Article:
How does one learn to live life? Is it in the way we were raised? Is it the choices we make? Is it how we perceive things? She was not raised like this. No one would make choices to feel like this and perception is reality, no? If her scars were on the outside instead of on the inside, she would be immediately raced to a hospital. The room would fill with doctors and nurses scurrying to make her lively. But the scars remained on the inside so the world did not see the wounds. The pain remained unseen and the rush for help was nowhere to be found.
Hi Emily, I think story structure is down to the individual really – it depends what suits a story best. I tend to prefer 1st person in the present tense as it delivers a fast, engaging pace for the reader. In a short story, due to the low word count, you have to make good use of every word. While backstory can be very useful, it can be slow if overused – it can disengage the reader. Personally I prefer the here and now, using lots of dialogue to develop character and reveal the plot. Having said that, I have also written a number of short stories in the third person and in past tense. It really does depend on the characters, situation and plot. I usually advise writers to experiment and see what works best for them.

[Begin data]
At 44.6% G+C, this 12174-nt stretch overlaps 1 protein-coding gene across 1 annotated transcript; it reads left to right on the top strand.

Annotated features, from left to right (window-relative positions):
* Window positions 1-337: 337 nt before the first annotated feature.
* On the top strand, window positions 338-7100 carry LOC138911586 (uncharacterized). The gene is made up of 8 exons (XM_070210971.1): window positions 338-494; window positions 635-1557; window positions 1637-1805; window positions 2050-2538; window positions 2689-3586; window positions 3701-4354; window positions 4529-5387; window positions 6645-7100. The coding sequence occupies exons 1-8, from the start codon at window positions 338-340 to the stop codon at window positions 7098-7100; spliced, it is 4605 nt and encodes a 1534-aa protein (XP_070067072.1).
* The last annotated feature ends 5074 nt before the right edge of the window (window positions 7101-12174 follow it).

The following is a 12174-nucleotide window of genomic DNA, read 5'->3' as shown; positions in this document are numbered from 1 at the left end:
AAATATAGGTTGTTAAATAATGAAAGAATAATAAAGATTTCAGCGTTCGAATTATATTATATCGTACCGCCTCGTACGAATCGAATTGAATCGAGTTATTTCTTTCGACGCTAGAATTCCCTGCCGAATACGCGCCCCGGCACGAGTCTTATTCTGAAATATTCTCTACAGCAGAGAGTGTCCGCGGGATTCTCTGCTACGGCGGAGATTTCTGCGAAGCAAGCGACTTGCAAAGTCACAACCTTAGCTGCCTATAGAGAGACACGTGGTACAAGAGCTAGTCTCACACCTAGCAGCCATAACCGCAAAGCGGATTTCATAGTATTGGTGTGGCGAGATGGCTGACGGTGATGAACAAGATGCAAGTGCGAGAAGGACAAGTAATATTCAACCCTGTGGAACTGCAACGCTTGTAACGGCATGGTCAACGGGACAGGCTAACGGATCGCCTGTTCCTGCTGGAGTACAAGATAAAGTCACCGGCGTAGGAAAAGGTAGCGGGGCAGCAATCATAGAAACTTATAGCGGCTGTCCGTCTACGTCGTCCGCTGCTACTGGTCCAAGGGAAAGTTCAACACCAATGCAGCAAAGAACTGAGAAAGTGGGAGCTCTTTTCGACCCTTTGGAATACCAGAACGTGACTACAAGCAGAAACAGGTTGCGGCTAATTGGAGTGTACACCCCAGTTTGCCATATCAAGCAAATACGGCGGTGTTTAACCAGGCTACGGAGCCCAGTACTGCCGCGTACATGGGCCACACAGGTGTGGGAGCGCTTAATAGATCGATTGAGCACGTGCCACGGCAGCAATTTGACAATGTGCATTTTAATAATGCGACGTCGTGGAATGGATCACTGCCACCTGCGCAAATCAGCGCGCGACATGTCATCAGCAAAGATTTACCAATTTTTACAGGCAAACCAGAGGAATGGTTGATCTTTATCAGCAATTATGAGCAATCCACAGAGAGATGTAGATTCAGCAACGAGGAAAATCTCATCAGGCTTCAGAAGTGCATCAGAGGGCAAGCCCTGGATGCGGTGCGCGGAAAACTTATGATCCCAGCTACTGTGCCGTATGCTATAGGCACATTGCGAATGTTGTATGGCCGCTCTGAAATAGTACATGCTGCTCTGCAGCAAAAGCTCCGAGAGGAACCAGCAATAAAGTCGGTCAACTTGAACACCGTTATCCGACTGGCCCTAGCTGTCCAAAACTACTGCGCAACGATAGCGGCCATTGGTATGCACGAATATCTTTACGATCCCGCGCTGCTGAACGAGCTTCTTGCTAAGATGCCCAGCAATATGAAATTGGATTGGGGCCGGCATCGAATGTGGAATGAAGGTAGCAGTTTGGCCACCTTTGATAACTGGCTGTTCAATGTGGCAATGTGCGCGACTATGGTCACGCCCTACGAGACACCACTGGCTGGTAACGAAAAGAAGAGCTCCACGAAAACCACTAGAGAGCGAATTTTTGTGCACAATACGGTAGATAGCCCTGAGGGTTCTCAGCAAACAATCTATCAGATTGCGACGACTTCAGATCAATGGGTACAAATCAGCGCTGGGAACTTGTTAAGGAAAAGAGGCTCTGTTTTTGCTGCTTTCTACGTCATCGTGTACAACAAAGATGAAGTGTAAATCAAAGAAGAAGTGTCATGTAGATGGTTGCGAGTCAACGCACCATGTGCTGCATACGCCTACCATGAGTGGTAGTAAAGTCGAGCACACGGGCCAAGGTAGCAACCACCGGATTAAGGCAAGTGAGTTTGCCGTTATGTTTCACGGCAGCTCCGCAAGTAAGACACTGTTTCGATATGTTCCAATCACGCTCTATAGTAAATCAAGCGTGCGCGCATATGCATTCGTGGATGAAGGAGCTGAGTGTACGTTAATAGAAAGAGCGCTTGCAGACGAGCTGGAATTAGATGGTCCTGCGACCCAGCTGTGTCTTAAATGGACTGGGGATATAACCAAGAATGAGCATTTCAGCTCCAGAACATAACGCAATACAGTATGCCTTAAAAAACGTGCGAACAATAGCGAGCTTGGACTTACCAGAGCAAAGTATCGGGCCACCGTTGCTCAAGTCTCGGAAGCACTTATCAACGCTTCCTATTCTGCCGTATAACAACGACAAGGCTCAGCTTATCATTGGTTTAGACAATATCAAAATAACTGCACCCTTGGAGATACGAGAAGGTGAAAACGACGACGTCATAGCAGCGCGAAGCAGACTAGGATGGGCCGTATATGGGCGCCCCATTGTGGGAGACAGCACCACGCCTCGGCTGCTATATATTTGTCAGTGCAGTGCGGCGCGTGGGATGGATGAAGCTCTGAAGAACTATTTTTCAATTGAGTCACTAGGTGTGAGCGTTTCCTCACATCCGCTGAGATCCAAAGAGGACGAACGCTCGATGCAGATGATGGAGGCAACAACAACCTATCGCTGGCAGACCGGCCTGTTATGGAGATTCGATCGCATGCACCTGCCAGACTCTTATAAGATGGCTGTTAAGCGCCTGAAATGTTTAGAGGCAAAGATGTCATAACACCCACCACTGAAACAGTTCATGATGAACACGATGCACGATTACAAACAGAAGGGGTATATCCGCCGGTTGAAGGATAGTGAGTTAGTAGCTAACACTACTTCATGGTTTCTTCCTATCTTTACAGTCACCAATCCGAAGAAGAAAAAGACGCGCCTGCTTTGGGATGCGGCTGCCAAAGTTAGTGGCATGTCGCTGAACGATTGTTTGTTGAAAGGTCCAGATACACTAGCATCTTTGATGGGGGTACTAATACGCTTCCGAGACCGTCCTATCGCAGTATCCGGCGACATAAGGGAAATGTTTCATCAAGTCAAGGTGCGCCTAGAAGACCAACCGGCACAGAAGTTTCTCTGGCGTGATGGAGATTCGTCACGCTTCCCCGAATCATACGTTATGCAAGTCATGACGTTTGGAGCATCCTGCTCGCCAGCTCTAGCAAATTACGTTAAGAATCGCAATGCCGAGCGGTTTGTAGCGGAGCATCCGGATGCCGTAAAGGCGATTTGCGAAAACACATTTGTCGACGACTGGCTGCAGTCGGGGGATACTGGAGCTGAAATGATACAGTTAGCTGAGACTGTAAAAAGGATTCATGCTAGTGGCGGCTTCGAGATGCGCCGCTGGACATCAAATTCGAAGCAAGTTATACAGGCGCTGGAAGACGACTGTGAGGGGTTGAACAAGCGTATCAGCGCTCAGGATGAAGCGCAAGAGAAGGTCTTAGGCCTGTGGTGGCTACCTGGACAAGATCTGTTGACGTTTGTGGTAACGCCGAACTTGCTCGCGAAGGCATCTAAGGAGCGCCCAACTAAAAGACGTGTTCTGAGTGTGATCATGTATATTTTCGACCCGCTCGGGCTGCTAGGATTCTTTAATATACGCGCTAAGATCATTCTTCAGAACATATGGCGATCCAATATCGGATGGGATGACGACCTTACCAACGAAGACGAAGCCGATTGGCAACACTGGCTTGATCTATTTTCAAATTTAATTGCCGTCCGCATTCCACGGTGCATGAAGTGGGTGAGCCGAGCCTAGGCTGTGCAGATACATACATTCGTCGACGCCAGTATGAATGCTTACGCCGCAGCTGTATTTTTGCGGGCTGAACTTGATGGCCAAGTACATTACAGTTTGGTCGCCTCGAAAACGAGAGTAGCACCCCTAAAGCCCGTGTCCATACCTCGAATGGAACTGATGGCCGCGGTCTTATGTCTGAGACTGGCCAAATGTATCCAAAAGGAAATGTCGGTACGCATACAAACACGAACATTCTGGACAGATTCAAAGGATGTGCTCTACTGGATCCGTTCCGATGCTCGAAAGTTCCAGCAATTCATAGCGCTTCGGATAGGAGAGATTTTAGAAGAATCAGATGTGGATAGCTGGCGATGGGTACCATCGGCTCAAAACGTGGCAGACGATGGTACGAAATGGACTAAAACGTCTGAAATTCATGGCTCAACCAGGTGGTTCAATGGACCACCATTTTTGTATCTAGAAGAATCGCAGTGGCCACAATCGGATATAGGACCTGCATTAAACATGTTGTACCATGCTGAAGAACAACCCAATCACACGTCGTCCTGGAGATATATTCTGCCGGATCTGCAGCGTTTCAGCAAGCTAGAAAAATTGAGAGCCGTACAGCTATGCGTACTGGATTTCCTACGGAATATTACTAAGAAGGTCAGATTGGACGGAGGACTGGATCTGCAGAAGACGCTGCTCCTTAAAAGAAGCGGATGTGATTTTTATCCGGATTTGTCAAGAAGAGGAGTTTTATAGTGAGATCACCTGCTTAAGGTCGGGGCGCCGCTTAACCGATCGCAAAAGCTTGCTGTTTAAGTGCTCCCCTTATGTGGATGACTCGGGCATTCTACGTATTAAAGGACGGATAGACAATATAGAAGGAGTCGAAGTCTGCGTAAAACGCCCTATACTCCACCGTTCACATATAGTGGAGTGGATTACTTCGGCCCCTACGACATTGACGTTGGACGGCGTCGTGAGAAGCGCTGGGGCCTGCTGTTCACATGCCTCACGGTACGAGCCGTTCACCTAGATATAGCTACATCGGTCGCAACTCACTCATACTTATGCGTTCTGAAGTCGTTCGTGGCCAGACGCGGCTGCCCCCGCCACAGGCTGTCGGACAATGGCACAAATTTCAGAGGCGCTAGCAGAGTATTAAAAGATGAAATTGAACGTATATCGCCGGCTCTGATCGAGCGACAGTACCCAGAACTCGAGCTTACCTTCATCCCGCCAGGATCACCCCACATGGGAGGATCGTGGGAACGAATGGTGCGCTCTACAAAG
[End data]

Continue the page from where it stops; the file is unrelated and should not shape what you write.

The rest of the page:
Gentlemen: I received your letter to-day by post, in regard to the ransom you ask for the return of my son. I think you are a little high in your demands, and I hereby make you a counter-proposition, which I am inclined to believe you will accept. You bring Johnny home and pay me two hundred and fifty dollars in cash, and I agree to take him off your hands. You had better come at night, for the neighbours believe he is lost, and I couldn't be responsible for what they would do to anybody they saw bringing him back.